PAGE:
Syracuse University Magazine

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Infant room teachers Fran Paige (left) and Janie Edwards retired from the Early Education and Child Care Center this winter following decades of service to the youngest members of the SU family.

Photo courtesy of Early Education and Child Care Center



TLC Specialists

Two beloved infant-room teachers retired from the Early Education and Child Care Center this winter, drawing to a close nearly 60 years’ combined experience of nurturing the tiniest members of the Syracuse University community. Throughout those years, Janie Edwards and Fran Paige have garnered the trust and gratitude of generations of SU faculty, staff, and students by caring for—and celebrating—their babies.

A lively and warmhearted pair, Edwards and Paige have loved helping little ones experience the world as a safe and wondrous place. Whether curling up with a favorite book inside the infant room’s cozy indoor igloo, lining the floor with prints of impressionist paintings to create an art “crawl,” or pushing the center’s famed triple strollers around the South Campus neighborhood, it’s hard to know who was having more fun—teachers or babies. “The reason I’ve been here so many years is because I love what I do,” says Edwards, whose first day on the job was 44 years ago. “You’ve got to have a heart for your work, and I do. I love babies and treat them just like my own. I’m going to miss that.”

Paige is a relative rookie, having come on board just 13 years ago. “I have certainly grown over my years here,” says Paige, a children’s book author who treasures her experience at the center for giving her a front-row seat to the fascinating world of infant development. “Even though I raised a large family of my own, I had never spent an entire day or week or year in one room with six babies under the age of 18 months.” She credits Edwards—her “partner and friend”—with showing her how it was done. “We didn’t always agree,” Paige says. “I wanted to hold and snuggle with each baby, and Janie wanted them to learn to be independent. Over the years I learned it is important for them to be independent, and Janie did more snuggling. We laugh about it now, but the truth is they need both.”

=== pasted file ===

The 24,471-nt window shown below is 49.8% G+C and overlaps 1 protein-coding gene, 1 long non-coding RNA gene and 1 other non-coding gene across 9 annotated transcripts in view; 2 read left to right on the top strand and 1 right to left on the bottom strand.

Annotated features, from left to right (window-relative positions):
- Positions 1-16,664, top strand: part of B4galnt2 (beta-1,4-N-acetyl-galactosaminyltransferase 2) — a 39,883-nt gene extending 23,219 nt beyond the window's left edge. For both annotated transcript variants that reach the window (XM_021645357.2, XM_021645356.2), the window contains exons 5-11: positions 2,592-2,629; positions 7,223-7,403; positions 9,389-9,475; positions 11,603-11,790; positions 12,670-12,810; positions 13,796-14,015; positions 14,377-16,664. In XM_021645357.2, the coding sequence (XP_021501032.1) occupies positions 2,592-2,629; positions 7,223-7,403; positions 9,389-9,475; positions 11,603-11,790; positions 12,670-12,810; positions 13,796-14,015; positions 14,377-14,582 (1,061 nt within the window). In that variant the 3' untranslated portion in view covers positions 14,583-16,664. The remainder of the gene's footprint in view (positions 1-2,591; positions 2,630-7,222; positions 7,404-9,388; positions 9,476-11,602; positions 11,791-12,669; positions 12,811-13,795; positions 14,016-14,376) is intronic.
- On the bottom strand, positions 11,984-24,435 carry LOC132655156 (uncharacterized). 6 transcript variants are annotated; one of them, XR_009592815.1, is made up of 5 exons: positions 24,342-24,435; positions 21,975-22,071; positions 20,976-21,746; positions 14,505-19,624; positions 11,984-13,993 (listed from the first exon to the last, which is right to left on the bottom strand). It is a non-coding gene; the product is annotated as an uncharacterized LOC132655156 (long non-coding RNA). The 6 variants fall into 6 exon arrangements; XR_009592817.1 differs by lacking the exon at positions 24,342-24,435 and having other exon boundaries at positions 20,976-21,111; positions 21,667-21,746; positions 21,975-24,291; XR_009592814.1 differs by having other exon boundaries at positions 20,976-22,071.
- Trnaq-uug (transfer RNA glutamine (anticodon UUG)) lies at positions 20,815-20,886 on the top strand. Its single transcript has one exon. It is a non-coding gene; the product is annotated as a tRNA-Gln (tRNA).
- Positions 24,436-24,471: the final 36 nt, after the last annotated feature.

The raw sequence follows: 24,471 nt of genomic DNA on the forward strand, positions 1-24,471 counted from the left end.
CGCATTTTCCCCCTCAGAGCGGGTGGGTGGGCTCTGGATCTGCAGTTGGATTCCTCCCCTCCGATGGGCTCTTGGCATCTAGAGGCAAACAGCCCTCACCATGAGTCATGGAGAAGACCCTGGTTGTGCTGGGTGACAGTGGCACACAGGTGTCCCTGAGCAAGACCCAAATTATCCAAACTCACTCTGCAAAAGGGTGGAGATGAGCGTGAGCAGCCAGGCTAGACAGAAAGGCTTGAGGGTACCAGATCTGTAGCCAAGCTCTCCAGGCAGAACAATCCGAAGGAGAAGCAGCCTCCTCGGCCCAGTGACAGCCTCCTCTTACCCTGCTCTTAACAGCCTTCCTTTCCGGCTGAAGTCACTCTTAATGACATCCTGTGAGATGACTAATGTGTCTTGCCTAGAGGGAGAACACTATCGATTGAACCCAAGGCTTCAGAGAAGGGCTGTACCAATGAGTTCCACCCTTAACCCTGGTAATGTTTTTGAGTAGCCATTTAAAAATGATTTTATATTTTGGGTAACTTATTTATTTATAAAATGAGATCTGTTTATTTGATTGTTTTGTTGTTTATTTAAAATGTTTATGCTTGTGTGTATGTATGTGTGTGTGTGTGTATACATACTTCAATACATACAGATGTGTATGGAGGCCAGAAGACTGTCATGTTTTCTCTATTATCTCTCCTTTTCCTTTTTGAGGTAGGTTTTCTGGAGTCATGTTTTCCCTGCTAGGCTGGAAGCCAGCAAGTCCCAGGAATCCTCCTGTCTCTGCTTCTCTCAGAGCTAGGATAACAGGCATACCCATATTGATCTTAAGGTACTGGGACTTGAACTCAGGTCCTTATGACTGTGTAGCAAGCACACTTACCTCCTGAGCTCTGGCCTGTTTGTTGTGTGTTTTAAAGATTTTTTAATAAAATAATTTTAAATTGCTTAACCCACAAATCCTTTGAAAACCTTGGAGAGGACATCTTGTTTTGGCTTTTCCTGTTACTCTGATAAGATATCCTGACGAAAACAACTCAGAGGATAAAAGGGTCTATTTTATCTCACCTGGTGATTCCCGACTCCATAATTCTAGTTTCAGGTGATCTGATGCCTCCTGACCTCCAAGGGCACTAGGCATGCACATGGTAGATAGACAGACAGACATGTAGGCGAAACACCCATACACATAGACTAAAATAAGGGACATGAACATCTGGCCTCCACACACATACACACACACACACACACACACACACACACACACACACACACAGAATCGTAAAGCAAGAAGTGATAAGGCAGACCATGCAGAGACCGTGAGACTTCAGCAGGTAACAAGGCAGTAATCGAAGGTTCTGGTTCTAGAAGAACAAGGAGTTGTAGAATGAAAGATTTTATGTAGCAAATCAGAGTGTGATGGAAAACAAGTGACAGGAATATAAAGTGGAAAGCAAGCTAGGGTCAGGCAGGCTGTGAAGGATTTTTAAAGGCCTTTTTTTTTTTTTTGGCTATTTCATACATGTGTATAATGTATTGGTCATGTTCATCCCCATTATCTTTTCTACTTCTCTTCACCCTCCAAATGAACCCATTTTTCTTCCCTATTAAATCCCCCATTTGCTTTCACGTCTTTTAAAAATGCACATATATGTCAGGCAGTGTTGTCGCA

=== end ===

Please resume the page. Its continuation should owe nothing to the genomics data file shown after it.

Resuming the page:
While they look forward to active retirements, both Edwards and Paige know they will miss not only the babies, but also the moms and dads who dropped them off every morning and picked them up each night. The feeling is mutual, as was expressed by the many families who helped create a memory scrapbook to mark the end of an era, voice their appreciation, and wish them well. As one grateful parent put it in a farewell letter, “You have been our partners, our friends, our caregivers, our confidantes, and our advisors. You gave us the best possible gift: Because of you, our children had a better start to school and life than we could possibly have imagined.”     —Amy Speach